By Holly Fisher
Rep. Shannon Erickson’s great-grandfather was one of those doctors in rural Georgia who traveled the countryside to visit their patients. Sometimes patients paid in cash and sometimes they paid in chickens. Erickson’s mother was a nurse who spent more than 20 years in elder care.
Her family history and her understanding of the need for better health care access in South Carolina led Erickson (R-Beaufort) to cosponsor a bill, signed into law in May, revising the Nurse Licensure Compact, which allows registered and licensed practical nurses from other states to practice personally or via telemedicine in South Carolina.
“The key piece here is access. Folks need to be able to have access to health care, and in the rural areas of our state, that is the biggest hurdle,” Erickson said. “The nurse compact act levels the playing field.”
Coretta Bedsole, AARP South Carolina associate state director for advocacy, said this action and other telehealth policies advanced in the state over the past few years go a long way toward expanding health care access.
For older people in rural areas, getting to a doctor’s appointment can be a lengthy ordeal. She noted that someone in a rural Upstate area trying to get to a medical appointment in Spartanburg would have to board a bus at 8 a.m., go to the appointment and then wait for the bus to take them home at 5 p.m.
Erickson said lawmakers understand how difficult it is for many residents to access health care. As a result, the nurse compact act, stabilizing the law that expanded the pool of nurses who can practice in the state, passed with virtually no opposition.
“South Carolina prides itself on being a good place for people who have chosen to retire or want to stay here and live out their lives,” Erickson said. “We’re just about as retirement friendly as you can get. Our tax code is set up so it’s attractive financially. Another of those support systems is health care access. We really do care.”
Several medical facilities have long provided telehealth.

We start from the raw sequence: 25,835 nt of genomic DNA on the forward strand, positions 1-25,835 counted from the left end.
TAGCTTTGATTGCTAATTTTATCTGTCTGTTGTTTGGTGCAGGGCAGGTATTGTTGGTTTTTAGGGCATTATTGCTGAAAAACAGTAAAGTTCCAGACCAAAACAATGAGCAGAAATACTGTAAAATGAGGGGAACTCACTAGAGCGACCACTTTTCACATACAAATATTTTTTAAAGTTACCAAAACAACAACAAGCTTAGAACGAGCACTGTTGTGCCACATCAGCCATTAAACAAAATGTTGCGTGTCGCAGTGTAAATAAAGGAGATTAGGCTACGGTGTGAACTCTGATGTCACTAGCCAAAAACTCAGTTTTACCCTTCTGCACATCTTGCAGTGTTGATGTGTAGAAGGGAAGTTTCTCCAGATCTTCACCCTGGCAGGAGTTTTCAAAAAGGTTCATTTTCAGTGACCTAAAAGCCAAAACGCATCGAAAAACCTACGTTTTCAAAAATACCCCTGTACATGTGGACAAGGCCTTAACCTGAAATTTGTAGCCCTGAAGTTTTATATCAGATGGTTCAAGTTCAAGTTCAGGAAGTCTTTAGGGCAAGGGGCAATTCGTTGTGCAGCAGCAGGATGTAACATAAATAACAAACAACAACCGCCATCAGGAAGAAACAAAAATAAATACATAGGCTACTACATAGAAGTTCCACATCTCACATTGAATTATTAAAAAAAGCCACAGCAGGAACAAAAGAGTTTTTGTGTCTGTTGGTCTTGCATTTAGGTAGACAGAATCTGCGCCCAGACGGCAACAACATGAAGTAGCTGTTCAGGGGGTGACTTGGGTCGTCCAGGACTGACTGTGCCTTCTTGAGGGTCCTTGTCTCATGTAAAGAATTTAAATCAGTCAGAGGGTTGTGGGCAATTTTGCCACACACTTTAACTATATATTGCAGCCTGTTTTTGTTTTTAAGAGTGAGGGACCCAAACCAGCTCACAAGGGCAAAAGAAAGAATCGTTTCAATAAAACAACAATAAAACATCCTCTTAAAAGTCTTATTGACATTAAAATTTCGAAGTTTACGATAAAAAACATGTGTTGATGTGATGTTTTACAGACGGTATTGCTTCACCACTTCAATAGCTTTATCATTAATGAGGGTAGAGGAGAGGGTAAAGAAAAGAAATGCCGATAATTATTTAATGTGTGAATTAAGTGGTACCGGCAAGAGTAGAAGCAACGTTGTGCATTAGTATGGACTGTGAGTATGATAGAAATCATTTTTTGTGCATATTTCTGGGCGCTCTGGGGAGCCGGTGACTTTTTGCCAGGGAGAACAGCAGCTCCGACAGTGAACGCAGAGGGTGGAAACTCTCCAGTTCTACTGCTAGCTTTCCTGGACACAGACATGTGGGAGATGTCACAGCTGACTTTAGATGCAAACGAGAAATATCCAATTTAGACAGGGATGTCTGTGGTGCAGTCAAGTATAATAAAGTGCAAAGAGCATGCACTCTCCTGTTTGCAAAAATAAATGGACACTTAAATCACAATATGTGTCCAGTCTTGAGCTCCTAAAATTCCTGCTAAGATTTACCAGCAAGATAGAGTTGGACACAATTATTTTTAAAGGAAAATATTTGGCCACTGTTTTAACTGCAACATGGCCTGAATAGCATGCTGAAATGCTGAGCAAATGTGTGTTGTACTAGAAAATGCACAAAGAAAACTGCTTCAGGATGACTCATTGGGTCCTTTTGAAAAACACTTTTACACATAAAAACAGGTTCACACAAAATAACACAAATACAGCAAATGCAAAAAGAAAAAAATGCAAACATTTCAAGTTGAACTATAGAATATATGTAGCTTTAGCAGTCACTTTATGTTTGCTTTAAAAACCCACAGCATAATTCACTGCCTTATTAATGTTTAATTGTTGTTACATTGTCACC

The Medical University of South Carolina in Charleston has been using telehealth for more than a decade in the areas of maternal fetal health, stroke and psychiatry.
Shawn Valenta, director of telehealth for MUSC’s Center for Telehealth, works closely with medical providers to improve patient care and health outcomes.
Before telehealth, fewer than 40 percent of the state’s residents lived within a 60-minute drive of time-sensitive expert stroke care.
“Where South Carolina stroke victims were treated had a major impact on their outcome,” Valenta said. “Now, telehealth has increased that access to time-sensitive care to over 96 percent of the population.”
For example, when a possible stroke patient arrives at a small community hospital that doesn’t have a staff neurologist, the hospital can teleconference with a specialist at a facility like MUSC to determine if the patient needs to be transported there or elsewhere.
Telehealth also benefits patients in their homes as they manage chronic conditions, such as diabetes, or recover from recent surgery.
Christianna Novakovic, telehealth program coordinator for the Care Coordination Institute in Greenville, said certain patients take home a device that is connected to a blood pressure cuff or a glucometer.
The devices allow care managers to monitor basic vital signs and data from afar, saving both medical providers and patients hours of drive time to and from the doctor’s office.
Even older patients who haven’t grown up with technology are adapting quickly to this shift in medicine, Novakovic said. “Patients love it. It’s more convenient for them, saves them money, and they get healthier faster.”
Holly Fisher is a writer living in Mt. Pleasant, S.C.
• Ask your current health care provider about telehealth options, especially if you live in a rural area or have trouble securing adequate transportation.
• Check with your insurance provider about what is or isn’t covered by telehealth.
• Make sure the provider’s technology protects your privacy and complies with the Health Insurance Portability and Accountability Act. For example, providers shouldn’t be using Skype or FaceTime as those are not HIPAA-compliant.
Source: Shawn Valenta, Center for Telehealth at the Medical University of South Carolina